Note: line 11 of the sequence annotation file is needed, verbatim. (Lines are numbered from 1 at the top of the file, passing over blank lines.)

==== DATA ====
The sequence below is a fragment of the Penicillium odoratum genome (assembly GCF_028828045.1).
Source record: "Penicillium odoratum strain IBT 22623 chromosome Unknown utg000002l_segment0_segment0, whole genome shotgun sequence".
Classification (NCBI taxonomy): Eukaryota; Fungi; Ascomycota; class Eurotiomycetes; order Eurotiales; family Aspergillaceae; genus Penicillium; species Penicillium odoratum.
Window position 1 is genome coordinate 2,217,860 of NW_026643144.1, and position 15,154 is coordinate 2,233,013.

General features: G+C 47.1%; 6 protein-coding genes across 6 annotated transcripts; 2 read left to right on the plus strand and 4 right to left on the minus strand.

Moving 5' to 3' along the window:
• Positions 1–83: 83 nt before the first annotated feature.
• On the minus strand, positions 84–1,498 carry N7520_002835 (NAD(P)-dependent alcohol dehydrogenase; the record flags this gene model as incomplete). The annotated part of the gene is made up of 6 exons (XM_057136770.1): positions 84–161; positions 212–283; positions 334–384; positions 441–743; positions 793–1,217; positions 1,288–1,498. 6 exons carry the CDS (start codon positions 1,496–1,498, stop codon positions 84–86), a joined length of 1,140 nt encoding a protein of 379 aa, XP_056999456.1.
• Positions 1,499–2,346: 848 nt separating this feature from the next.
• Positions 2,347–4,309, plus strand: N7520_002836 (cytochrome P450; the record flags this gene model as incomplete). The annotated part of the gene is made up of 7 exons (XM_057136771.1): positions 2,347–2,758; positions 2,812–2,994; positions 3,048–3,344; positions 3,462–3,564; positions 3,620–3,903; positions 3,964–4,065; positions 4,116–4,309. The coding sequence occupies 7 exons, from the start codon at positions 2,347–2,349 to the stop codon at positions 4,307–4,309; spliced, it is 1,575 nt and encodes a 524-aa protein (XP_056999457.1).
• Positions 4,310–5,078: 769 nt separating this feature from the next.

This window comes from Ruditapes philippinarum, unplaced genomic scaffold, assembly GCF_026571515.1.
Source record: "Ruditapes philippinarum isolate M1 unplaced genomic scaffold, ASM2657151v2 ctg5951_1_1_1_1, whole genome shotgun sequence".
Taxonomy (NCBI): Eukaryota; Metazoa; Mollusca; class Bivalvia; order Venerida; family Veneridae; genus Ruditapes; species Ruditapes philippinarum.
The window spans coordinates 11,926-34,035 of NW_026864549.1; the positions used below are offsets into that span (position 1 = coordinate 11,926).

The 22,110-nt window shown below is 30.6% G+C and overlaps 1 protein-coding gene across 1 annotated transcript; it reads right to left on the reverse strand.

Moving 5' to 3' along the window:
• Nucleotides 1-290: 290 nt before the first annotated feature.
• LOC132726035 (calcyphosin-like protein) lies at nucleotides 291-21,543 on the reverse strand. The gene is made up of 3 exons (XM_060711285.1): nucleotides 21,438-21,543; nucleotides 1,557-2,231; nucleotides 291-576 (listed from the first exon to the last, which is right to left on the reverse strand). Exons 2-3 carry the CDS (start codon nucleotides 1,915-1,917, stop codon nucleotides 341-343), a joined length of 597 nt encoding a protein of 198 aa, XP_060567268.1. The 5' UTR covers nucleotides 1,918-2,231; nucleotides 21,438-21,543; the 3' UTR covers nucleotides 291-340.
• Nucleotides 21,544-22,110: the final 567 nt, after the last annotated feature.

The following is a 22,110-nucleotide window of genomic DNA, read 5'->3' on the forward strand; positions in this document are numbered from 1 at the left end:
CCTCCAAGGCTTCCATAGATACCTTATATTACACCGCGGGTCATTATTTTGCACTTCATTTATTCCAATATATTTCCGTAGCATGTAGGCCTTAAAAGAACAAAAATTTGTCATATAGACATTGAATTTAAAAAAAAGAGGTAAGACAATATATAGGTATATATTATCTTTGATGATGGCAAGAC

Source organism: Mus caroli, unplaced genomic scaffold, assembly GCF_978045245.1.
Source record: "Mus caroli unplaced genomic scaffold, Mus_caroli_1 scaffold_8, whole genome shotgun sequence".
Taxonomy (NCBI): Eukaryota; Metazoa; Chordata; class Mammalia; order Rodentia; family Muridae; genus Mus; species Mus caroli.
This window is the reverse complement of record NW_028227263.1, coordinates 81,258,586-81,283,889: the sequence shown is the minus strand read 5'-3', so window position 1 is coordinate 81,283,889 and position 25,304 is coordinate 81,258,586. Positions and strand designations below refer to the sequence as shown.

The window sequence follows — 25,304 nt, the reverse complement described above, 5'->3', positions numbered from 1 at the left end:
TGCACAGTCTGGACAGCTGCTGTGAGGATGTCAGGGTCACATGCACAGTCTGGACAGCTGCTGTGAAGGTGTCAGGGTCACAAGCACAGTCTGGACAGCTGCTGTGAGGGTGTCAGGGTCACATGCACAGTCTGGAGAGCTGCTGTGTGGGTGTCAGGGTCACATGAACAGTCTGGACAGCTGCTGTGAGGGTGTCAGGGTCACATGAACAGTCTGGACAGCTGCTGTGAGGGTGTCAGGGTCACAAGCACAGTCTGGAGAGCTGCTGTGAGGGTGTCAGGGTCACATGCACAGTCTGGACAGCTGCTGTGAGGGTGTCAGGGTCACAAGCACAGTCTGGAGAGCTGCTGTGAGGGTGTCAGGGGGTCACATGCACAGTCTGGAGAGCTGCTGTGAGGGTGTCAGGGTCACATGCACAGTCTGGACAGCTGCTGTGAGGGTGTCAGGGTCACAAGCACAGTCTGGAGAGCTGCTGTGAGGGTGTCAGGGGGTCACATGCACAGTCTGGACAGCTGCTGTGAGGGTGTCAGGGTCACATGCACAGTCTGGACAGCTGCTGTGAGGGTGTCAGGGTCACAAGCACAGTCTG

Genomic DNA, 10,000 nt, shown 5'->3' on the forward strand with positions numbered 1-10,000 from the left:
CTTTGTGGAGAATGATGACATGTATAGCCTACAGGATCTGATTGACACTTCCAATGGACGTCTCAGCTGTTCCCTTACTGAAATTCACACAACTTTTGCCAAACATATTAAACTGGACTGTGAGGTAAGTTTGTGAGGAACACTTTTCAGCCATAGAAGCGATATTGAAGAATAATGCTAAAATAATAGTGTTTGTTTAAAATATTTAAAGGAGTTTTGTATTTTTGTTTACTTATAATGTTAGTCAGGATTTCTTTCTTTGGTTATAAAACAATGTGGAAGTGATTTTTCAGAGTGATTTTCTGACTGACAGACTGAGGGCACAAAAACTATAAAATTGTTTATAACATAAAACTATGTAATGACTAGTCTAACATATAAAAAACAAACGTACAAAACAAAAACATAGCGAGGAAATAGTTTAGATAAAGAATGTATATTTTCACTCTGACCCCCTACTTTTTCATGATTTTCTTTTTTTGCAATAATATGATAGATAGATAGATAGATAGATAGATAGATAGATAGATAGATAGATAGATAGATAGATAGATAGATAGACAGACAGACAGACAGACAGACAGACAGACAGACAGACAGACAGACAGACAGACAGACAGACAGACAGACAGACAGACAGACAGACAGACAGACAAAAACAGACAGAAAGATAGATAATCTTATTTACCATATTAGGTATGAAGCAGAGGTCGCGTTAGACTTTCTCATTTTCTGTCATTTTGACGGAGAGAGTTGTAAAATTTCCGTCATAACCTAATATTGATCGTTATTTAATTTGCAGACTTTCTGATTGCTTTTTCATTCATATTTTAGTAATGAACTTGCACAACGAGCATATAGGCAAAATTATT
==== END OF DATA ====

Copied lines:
• Positions 4,310–5,078: 769 nt separating this feature from the next.